Culla, return to the Middle Ages in the Alto Maestrazgo de Castellón

Culla in Alto Maestrazgo de Castellón

I keep surprising myself with the beautiful little-known corners that you can discover in the travel inside of the Spanish geography.

And I mean not onlyrural tourism getaways, during a weekend or a bridge, but also to excursions that you can do from the place of stay on a vacation on the coast.

The latter is the case of what can happen with the place to which I now refer.

Culla in Alto Maestrazgo de Castellón

Specifically I mean the people of Blame, which I had the chance to discover during atrip through the High Maestrazgo of Castellón.

It is a small medieval village located on top of a hill, not far from the coast, just 70 kilometers from Benicasim,

I already tell you that in your walk through the historic center of Culla you can say that you are really going to feel moved to the Middle Ages.

Culla's Story

You should know that the Maestrazgo, inside the province of Castellón, is an area with human presence for thousands of years, since the Prehistory, which is confirmed by the numerous archaeological remains and even by cave paintings.

Culla in Alto Maestrazgo de Castellón

But the current configuration of Blame, as in other villages in this area, dates back to the Muslim era, when there was a fortress that was conquered in 1243 by Jaime I.

The Culla enclave was bought by the Templars in 1303, but it soon passes to the Order of Santa María de Montesa.

Around that time, the Culla Castle It became of great strategic importance.

It is in the eighteenth century when the urban area of Blame, including construction in 1712 of the current church of San Salvador on the structure of an old gothic church.

Finally, during Carlist WarsIn the 19th century, the castle was almost totally destroyed.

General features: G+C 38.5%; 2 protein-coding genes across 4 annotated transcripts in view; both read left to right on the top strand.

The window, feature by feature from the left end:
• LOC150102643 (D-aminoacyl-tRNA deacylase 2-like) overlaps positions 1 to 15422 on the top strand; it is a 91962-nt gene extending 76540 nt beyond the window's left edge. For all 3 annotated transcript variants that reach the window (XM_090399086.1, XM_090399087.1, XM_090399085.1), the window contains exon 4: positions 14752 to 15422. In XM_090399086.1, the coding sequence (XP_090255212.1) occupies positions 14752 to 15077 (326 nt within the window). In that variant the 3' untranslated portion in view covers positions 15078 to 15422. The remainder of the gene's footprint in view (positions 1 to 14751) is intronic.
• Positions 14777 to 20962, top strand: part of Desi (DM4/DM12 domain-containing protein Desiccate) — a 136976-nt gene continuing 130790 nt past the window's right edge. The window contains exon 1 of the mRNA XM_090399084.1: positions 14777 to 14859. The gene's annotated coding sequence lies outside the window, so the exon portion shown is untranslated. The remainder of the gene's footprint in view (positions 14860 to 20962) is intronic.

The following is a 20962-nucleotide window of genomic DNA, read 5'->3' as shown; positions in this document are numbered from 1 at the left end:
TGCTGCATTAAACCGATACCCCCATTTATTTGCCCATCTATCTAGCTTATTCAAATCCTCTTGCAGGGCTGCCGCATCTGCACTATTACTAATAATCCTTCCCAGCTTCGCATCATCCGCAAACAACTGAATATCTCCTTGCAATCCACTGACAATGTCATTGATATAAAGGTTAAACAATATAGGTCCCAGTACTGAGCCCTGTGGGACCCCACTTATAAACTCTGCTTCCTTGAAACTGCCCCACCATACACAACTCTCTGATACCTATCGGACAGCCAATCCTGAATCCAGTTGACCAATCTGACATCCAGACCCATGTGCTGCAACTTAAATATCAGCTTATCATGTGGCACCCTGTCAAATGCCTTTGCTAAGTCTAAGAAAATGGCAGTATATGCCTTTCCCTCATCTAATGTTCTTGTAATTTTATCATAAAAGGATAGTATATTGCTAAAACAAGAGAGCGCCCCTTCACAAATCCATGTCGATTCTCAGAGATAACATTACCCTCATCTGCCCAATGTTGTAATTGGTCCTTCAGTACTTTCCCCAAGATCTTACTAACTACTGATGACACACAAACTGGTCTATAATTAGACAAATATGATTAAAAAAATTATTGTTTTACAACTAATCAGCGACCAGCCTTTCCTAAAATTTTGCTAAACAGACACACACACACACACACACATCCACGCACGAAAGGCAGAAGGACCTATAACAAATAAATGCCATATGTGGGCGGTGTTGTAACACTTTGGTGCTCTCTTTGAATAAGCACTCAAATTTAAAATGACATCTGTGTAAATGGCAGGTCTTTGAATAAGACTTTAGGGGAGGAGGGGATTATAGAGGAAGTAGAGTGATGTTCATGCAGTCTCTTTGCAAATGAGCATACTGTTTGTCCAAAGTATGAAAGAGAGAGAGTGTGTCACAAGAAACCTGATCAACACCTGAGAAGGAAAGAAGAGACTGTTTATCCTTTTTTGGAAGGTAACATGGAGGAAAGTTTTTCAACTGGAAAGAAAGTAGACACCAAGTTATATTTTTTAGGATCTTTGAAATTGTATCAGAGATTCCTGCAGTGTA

However, from the tourist point of view there is a key date, the year 1994.

Church of San Salvador in Culla in Alto Maestrazgo de Castellón

It is at that time when a profound process of rehabilitation of the old historical center, bringing to light the stones of the facades of the houses, removing cables, and pedestrianizing its alleyways.

In short, giving luster to the people.

Now this small town of only about 200 inhabitants, which extends along a hill of 1,100 meters high, has two distinct areas that you can distinguish as you approach the road.

On the one hand, the historic helmet on top of the town, whose houses show off their original stone facades, and on the other hand, the lower part of the town, which you will distinguish by whitewashed houses.

This configuration change will surprise you by seeing some old photo of Blame in which you will verify that until the remodeling all their houses were whitewashed, and there were no visible stone houses, as at present.

Culla in Alto Maestrazgo de Castellón

What to see in Culla

your walk through the medieval town of Culla you start it in the Setenal Square up a narrow street, and from there you will get lost in a maze of alleys, passages and stairs.

As you enter it, you will not be surprised to see that its monumental complex has been in the past one of the headquarters of the sacred art exhibition Pulchra Magistri of the Maestrazgo.

The first prominent building you will see is the church of San Salvador, which houses a beautiful 14th-century Gothic-style figure representing that saint, Culla pattern, as well as a 16th century altarpiece.

Next to it are other historic buildings, such as the Abbey House, the old prison and the old hospital, the latter referred to a place of lodging and not healing.

Strolling through the narrow streets you will surely pass under one of the three arches that remain from the old town wall.

Arch of the old wall of Culla in Alto Maestrazgo de Castellón

And on the way to the remains of the old Arab fortress, you will see the Calvary, a curious place where the Via Crucis in Easter.

There you will find yourself in the viewpoint of Singlet, from where if you look to the southeast, you discover the Hermitage of San Cristobal, from the 18th century, one of the three hermitages that are located in different hills near the town.

Next to the remaining section of the walled enclosure there is another viewpoint from where you can see in the distance, towards the north, the Hermitage of San Roc, from the 16th century.

In short, a very pleasant walk during which it is very easy to have the feeling that you are in the time of the Templars, and in which you can also enjoy excellent panoramic views of this High Maestrazgo region.

Hermitage of San Cristobal from Culla in Castellón

Photos of Culla

As an invitation to make your own visit, here are more photos of Culla, in the province of Castellón.

How to get to Culla in Castellón